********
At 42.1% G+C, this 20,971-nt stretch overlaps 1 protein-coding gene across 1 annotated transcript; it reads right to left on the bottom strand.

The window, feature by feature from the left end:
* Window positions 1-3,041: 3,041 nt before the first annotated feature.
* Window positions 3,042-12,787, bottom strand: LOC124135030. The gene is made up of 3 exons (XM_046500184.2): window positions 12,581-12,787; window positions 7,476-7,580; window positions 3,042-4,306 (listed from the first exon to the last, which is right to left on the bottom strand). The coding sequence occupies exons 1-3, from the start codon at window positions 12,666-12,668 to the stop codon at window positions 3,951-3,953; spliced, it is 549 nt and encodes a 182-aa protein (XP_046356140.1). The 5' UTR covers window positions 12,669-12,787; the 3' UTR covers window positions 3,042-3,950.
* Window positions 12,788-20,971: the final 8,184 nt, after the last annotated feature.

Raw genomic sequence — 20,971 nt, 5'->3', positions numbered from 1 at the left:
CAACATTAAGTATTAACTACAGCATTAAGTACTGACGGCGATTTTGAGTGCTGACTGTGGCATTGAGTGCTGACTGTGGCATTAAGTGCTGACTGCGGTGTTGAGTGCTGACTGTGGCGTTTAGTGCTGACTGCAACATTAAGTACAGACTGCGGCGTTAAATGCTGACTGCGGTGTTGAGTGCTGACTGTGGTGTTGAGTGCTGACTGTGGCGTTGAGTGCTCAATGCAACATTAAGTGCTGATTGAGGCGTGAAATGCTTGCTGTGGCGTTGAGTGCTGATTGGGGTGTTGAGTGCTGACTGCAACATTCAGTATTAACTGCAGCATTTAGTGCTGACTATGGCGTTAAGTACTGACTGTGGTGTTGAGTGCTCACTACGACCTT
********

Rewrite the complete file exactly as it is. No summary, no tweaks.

At 42.1% G+C, this 20,971-nt stretch overlaps 1 protein-coding gene across 1 annotated transcript; it reads right to left on the bottom strand.

The window, feature by feature from the left end:
* Window positions 1-3,041: 3,041 nt before the first annotated feature.
* Window positions 3,042-12,787, bottom strand: LOC124135030. The gene is made up of 3 exons (XM_046500184.2): window positions 12,581-12,787; window positions 7,476-7,580; window positions 3,042-4,306 (listed from the first exon to the last, which is right to left on the bottom strand). The coding sequence occupies exons 1-3, from the start codon at window positions 12,666-12,668 to the stop codon at window positions 3,951-3,953; spliced, it is 549 nt and encodes a 182-aa protein (XP_046356140.1). The 5' UTR covers window positions 12,669-12,787; the 3' UTR covers window positions 3,042-3,950.
* Window positions 12,788-20,971: the final 8,184 nt, after the last annotated feature.

Raw genomic sequence — 20,971 nt, 5'->3', positions numbered from 1 at the left:
CAACATTAAGTATTAACTACAGCATTAAGTACTGACGGCGATTTTGAGTGCTGACTGTGGCATTGAGTGCTGACTGTGGCATTAAGTGCTGACTGCGGTGTTGAGTGCTGACTGTGGCGTTTAGTGCTGACTGCAACATTAAGTACAGACTGCGGCGTTAAATGCTGACTGCGGTGTTGAGTGCTGACTGTGGTGTTGAGTGCTGACTGTGGCGTTGAGTGCTCAATGCAACATTAAGTGCTGATTGAGGCGTGAAATGCTTGCTGTGGCGTTGAGTGCTGATTGGGGTGTTGAGTGCTGACTGCAACATTCAGTATTAACTGCAGCATTTAGTGCTGACTATGGCGTTAAGTACTGACTGTGGTGTTGAGTGCTCACTACGACCTT